“There is a huge difference between the use of the mind to think, to analyse, reason, criticise, to have ideas, perceptions, views and opinions, and intuitive awareness which is non-critical… We’re not interested in just developing our critical faculty, because usually in countries like this it’s highly developed already, but to trust in intuitive awareness (sati-sampajanna).” – Ajahn Sumedho
Intuitive Awareness – Ajahn Sumedho
In contemplating right understanding (samma-ditthi) I like to emphasise seeing it as an intuitive understanding and not a conceptual one. I have found it very helpful just contemplating the difference between analytical thinking and intuitive awareness, just to make it clear what that is, because there is a huge difference between the use of the mind to think, to analyse, reason, criticise, to have ideas, perceptions, views and opinions, and intuitive awareness which is non-critical. It includes criticism; it’s an inclusive awareness. It’s not that criticism isn’t allowed in it, criticism is included; so the critical mind is seen as an object. This is the tendency to criticise or compare, to hold one view, to say that this is better than that, this is right and that is wrong, criticism of yourself or others or whatever — all of which can be justified and valid on that level. We’re not interested in just developing our critical faculty, because usually in countries like this it’s highly developed already, but to trust in intuitive awareness (sati-sampajanna).
Sampajanna is a word that is translated into English as ‘clear-comprehension’, which is so vague and even though it says ‘clear’, it doesn’t give me a sense of the broadness of that clarity. When you have clear definitions of everything, then you think you have clear comprehension. So that’s why we don’t like confusion, isn’t it? We don’t like to feel foggy, confused or uncertain. These kind of states we really dislike, but we spend a lot of time trying to have clear
comprehension and certainty. But sati-sampajanna includes fogginess, includes confusion, it includes uncertainty and insecurity. It’s a clear comprehension or the apperception of confusion — recognising it’s like this. Uncertainty and insecurity are like this. So it’s a clear comprehension or apprehension of even the most vague, amorphous or nebulous mental conditions.
Some people find this approach frustrating because it’s easier to be told exactly what to do, to have a more methodical approach. But many of us have done that and even though it can be very skilful, it can also become addictive. We never get to the root of the cause, which is “I am this person that needs something in order to become enlightened.” This intuitive approach does not exclude methodical meditations. It’s not that I’m against the methods of meditation that exist in our tradition of Theravada Buddhism — not at all — but in saying this I am trying to put them into perspective. If you do go to these different meditation retreats, courses or whatever, intuitive awareness will help you to do the method in a much more skilful way than if you just start from faith in a method and never question or see beyond the ignorant perceptions of yourself. This encourages you really to question, really to look into these perceptions you have of yourself, whatever they might be: If you think you’re the best, greatest, God’s gift to the world, or you think you’re the absolute bottom of the stack; if you don’t know who you are and what you want; or sometimes you think you’re superior but sometimes you feel that you’re inferior — these things change.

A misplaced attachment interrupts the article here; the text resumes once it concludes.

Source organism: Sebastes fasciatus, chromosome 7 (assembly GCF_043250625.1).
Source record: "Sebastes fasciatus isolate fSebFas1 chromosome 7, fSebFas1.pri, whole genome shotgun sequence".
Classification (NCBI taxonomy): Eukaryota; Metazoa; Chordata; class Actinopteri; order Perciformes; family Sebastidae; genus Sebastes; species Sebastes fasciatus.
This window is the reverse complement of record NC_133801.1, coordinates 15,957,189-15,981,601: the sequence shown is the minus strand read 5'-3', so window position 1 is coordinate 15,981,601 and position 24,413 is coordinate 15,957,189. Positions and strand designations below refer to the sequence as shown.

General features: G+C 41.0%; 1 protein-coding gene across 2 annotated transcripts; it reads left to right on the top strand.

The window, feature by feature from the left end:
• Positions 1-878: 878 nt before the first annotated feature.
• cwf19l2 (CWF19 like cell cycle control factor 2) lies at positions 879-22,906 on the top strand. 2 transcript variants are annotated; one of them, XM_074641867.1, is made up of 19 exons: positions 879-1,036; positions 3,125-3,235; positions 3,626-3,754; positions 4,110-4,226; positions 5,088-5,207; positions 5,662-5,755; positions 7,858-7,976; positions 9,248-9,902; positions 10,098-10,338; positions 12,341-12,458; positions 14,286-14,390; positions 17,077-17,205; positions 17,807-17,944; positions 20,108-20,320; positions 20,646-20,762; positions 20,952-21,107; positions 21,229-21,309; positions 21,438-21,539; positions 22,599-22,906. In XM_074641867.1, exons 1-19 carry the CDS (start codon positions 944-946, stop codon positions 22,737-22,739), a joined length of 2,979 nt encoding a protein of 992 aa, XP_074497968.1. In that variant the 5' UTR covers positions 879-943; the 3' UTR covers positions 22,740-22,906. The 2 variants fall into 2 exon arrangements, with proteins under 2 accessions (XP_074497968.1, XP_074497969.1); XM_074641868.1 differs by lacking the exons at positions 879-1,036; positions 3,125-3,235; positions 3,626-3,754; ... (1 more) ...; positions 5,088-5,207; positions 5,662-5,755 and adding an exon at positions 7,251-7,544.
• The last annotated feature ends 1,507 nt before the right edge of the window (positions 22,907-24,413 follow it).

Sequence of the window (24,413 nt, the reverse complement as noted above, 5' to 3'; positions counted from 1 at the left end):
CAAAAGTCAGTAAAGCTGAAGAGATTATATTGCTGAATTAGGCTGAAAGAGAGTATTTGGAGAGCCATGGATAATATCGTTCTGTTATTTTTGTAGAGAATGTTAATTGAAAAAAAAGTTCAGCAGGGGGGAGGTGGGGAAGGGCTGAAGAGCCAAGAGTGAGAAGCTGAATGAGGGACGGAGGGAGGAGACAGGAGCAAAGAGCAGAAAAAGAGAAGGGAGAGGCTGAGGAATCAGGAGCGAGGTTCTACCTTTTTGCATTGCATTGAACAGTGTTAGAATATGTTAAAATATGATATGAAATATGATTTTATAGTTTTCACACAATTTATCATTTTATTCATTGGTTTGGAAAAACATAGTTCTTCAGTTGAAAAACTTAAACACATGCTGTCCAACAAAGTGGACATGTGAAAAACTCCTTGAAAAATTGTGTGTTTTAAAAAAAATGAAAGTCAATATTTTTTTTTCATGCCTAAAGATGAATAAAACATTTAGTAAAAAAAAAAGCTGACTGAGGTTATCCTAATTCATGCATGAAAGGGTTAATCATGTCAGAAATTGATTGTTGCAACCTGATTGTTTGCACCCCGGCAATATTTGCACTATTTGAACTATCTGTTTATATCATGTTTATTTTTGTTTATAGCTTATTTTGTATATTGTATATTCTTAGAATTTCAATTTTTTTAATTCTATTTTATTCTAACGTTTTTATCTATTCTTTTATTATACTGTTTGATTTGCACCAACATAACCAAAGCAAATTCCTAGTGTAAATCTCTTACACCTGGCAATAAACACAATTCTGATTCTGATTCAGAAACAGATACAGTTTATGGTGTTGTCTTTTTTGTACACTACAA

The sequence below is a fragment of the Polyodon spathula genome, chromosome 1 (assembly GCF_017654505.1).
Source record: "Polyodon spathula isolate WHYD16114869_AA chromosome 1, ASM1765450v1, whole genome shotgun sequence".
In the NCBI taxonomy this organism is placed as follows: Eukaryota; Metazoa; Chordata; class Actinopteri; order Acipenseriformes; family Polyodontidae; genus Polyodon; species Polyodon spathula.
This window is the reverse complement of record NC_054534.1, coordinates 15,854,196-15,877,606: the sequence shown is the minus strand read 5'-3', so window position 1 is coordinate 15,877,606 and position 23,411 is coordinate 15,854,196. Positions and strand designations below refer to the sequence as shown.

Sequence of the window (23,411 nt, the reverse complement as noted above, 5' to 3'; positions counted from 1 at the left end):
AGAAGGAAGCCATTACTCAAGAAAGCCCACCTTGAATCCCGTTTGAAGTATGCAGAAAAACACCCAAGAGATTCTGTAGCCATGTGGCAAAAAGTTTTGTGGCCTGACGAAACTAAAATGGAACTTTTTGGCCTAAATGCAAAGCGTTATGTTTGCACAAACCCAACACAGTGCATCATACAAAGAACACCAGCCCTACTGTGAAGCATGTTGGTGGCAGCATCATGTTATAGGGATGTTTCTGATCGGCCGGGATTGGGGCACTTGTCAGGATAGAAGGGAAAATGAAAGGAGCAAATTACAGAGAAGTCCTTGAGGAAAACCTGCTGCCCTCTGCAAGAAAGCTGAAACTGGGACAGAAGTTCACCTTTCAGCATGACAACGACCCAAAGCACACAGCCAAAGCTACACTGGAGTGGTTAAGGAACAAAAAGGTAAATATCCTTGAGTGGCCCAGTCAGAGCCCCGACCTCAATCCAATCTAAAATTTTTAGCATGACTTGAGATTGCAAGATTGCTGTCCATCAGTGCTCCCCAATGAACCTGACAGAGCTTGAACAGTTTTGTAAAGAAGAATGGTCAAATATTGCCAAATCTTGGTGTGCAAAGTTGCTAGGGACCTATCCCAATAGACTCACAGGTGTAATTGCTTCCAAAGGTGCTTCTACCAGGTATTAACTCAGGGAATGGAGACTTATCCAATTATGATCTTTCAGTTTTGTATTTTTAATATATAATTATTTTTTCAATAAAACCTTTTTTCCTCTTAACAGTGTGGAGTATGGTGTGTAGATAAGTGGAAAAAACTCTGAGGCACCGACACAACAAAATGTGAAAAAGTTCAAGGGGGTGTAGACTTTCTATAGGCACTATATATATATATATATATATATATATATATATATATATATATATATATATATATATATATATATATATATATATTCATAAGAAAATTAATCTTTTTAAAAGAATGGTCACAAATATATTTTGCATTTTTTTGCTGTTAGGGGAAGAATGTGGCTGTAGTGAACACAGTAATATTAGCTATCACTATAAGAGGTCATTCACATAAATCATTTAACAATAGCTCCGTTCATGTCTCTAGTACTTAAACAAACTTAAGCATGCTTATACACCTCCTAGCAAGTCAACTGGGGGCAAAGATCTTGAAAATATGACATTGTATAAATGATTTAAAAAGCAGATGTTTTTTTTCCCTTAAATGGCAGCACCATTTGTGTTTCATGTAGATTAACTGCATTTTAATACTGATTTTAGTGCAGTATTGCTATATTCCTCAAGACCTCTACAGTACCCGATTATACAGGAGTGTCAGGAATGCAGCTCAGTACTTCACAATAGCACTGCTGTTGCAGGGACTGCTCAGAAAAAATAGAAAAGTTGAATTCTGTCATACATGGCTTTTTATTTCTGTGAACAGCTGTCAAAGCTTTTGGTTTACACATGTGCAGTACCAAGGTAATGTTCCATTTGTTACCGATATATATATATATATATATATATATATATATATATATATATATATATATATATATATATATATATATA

The personality view (sakkaya-ditthi) with silabbataparamasa (attachment to rituals and techniques) and vicikiccha (doubt) are the first three fetters that hide the path and keep us from seeing the way of non-suffering. Trying to figure out how to be aware is an impossible task. “What is he talking about, anyway?” “Wake up, be aware“ — and then trying to figure it out and think about it, you just go around in circles, it’s frustrating. Intuitive awareness is frustrating to an analytical person whose faith is in thought, reason and logic. Awareness is right now. It’s not a
matter of thinking about it, but being aware of thinking about it. “How do you do that?”
My insight came when I was a samanera (novice monk). “How do you stop thinking? Just stop thinking. Well, how do you stop? Just stop. How do you just stop?” The mind would always come back with “How? How can you do it?”, wanting to figure it out rather than trusting in the immanence of it. Trusting is relaxing into it, it’s just attentiveness, which is an act of faith, it’s a ‘trustingness’ (saddha). It gives you perspective on anything you want to do, including
other styles of meditation. Even training the physical body with these various mindful practices — Yoga, Tai Chi, Chi Kung and things like that — can fit wellinto the intuitive approach. Ultimately, when we develop these techniques, it ends up that one has to trust in the mindfulness rather than in just “me and my wilful efforts” trying to do all these things.